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GEOCHEMISTRY OF SUBSURFACE REACTIVE BARRIERS FOR REMEDIATION OF CONTAMINATED GROUND WATER
Wilkin*, R T. GEOCHEMISTRY OF SUBSURFACE REACTIVE BARRIERS FOR REMEDIATION OF CONTAMINATED GROUND WATER. Presented at Department of Geosciences, Texas Tech University, Lubbock, TX, 10/13/00.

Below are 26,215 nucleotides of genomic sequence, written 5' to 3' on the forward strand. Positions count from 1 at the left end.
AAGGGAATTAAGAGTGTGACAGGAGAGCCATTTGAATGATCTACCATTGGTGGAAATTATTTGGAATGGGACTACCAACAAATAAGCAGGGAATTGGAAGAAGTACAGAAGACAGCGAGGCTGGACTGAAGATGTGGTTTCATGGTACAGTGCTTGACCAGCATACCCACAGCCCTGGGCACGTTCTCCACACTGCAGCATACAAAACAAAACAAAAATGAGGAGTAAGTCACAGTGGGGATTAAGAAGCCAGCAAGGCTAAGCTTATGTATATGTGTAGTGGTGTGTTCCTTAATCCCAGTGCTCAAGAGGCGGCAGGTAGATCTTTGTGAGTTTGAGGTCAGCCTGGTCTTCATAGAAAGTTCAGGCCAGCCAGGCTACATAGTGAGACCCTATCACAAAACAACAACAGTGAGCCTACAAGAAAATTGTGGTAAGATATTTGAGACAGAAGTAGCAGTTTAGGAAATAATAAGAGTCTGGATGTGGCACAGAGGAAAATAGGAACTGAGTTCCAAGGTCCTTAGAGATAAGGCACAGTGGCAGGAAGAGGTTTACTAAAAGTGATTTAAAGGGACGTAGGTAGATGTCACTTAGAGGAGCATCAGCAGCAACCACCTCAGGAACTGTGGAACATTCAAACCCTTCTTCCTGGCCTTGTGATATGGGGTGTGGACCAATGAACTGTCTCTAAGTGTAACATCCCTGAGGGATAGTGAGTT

Reactive barriers that couple subsurface fluid flow with a passive chemical treatment zone are emerging, cost effective approaches for in-situ remediation of contaminated groundwater. Factors such as the build-up of surface precipitates, bio-fouling, and changes in subsurface transport control long-term performance of such Permeable Reactive Barriers. Surface precipitates can impact long-term performance by decreasing iron reactivity, and by decreasing pore space/permeability that may result in detrimental rerouting of subsurface flow paths. Reactive barriers containing zero-valent iron alter ambient groundwater chemistry by increasing pH, PH2, and decreasing the oxidation-reduction potential. Depending on the composition and oxidation state of ambient groundwater, these conditions can favor the precipitation of mixed iron oxyhydroxides, Ca-Fe carbonates, magnetite, or mixed valence Fe(II)/Fe(III) ternary compounds (such as green rusts). In sulfate-rich groundwaters, reducing conditions promote microbial sulfate reduction and the precipitation of iron monosulfides. Results are presented of long-term monitoring studies (groundwater chemistry and soil/iron characterization) from PRBs at two different PRB systems, each with contrasting groundwater compositions